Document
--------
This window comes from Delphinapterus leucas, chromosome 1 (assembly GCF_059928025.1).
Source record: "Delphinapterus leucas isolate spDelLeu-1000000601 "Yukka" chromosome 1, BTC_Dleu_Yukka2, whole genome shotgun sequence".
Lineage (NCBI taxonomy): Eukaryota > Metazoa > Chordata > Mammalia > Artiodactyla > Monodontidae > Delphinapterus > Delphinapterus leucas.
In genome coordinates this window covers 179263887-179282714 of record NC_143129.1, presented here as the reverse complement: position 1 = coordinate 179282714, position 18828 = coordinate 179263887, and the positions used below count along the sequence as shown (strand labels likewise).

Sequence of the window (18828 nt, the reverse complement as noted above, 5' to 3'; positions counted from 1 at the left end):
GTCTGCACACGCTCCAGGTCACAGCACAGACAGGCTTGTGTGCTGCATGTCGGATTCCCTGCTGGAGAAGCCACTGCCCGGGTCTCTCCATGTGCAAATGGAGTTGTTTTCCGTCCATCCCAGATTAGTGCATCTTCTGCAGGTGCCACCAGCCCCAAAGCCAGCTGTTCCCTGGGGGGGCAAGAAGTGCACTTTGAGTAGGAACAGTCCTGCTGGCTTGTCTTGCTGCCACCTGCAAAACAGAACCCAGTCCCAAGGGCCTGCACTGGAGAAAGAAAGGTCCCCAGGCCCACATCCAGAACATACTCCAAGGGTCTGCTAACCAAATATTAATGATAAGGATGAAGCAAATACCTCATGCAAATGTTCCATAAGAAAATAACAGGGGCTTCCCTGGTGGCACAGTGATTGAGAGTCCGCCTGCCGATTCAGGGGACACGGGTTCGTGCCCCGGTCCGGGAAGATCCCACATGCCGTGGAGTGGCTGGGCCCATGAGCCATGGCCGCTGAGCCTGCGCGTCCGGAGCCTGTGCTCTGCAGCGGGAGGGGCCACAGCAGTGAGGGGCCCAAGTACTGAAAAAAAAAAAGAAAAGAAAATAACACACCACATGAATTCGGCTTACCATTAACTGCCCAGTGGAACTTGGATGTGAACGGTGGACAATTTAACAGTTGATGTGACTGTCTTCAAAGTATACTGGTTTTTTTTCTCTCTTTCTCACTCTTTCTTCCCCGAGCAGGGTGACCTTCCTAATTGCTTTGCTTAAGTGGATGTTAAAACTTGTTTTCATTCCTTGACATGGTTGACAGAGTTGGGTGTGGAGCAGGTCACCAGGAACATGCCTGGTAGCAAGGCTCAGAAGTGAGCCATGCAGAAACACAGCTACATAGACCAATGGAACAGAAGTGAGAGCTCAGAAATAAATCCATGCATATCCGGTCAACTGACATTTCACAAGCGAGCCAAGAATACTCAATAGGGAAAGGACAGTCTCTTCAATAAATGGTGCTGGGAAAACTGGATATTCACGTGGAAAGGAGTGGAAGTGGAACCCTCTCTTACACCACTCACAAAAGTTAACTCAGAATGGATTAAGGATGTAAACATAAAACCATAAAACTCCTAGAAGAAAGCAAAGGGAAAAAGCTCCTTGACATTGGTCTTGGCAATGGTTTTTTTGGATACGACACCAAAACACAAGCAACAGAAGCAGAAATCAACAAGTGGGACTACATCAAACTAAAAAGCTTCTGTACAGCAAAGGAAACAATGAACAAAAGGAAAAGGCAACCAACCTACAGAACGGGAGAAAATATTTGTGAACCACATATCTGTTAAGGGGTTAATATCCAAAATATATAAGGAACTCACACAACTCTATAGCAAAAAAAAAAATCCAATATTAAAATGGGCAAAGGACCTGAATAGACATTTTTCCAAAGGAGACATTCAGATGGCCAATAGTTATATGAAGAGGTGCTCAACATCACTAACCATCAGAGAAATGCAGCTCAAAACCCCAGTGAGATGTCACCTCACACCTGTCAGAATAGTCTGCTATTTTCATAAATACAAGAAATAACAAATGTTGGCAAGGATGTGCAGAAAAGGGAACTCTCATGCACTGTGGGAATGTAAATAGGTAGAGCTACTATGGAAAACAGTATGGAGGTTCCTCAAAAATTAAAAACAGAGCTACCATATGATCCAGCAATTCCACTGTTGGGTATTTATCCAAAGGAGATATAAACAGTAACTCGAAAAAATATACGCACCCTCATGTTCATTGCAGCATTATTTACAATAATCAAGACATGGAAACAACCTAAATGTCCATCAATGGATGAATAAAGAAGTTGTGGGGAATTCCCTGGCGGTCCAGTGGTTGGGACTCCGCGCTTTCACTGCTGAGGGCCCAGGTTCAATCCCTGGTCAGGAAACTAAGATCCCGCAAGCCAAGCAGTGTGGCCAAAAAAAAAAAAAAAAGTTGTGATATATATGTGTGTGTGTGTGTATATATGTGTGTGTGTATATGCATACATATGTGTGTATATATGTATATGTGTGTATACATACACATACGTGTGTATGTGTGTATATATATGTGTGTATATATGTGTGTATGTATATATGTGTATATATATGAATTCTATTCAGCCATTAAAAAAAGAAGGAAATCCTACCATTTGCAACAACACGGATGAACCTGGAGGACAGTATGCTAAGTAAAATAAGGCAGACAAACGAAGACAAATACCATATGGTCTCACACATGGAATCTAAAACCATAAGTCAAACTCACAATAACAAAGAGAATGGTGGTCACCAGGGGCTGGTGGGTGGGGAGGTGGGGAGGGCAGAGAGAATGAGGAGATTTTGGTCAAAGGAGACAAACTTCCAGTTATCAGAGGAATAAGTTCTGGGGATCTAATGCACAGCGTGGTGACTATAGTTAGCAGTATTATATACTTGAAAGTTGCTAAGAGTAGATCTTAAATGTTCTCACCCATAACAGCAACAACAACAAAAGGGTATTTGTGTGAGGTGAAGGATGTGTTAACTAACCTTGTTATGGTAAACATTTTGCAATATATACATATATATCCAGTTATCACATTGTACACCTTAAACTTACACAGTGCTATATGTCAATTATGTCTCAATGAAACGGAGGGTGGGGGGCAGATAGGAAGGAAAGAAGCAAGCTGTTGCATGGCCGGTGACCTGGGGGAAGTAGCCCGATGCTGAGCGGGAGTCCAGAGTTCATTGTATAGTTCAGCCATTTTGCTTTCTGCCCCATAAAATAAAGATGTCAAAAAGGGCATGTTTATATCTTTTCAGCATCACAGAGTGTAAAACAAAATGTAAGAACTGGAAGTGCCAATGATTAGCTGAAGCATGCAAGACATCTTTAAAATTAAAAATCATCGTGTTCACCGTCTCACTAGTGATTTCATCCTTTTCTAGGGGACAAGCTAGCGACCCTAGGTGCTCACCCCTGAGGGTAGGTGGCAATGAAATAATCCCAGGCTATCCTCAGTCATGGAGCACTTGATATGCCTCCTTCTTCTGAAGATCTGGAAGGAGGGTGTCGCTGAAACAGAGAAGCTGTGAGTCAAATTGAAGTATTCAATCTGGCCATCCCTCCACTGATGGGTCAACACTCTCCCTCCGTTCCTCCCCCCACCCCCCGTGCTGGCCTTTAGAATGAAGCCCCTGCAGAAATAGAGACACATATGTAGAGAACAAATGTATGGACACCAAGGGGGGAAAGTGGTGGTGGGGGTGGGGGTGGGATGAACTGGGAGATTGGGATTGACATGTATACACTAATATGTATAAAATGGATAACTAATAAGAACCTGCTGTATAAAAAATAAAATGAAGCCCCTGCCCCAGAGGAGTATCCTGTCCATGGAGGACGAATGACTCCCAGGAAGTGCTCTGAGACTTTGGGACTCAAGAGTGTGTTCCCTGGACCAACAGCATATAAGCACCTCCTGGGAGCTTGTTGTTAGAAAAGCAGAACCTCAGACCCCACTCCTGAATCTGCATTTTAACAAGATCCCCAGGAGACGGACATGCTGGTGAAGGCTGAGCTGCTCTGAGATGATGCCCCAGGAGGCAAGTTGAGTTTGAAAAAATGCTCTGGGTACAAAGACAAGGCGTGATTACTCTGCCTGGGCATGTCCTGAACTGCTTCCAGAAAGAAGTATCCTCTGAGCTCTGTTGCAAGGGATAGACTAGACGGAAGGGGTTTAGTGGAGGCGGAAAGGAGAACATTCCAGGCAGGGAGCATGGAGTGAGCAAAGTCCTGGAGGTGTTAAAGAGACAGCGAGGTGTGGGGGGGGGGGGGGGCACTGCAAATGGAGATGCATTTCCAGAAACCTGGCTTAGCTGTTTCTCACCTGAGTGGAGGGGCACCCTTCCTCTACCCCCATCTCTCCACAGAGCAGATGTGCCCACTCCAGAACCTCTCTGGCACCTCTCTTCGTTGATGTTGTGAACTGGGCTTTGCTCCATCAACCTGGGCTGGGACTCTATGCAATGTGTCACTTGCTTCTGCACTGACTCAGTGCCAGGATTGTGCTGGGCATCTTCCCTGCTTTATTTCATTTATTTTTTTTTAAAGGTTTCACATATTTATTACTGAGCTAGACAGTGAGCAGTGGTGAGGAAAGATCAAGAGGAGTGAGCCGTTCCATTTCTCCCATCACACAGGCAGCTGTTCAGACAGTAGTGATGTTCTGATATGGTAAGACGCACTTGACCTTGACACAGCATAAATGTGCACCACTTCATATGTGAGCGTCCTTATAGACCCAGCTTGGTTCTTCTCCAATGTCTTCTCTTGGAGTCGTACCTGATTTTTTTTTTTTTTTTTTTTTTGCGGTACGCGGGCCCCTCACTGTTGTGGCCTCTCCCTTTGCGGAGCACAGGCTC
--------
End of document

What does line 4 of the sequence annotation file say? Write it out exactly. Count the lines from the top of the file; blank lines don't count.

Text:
In genome coordinates this window covers 179263887-179282714 of record NC_143129.1, presented here as the reverse complement: position 1 = coordinate 179282714, position 18828 = coordinate 179263887, and the positions used below count along the sequence as shown (strand labels likewise).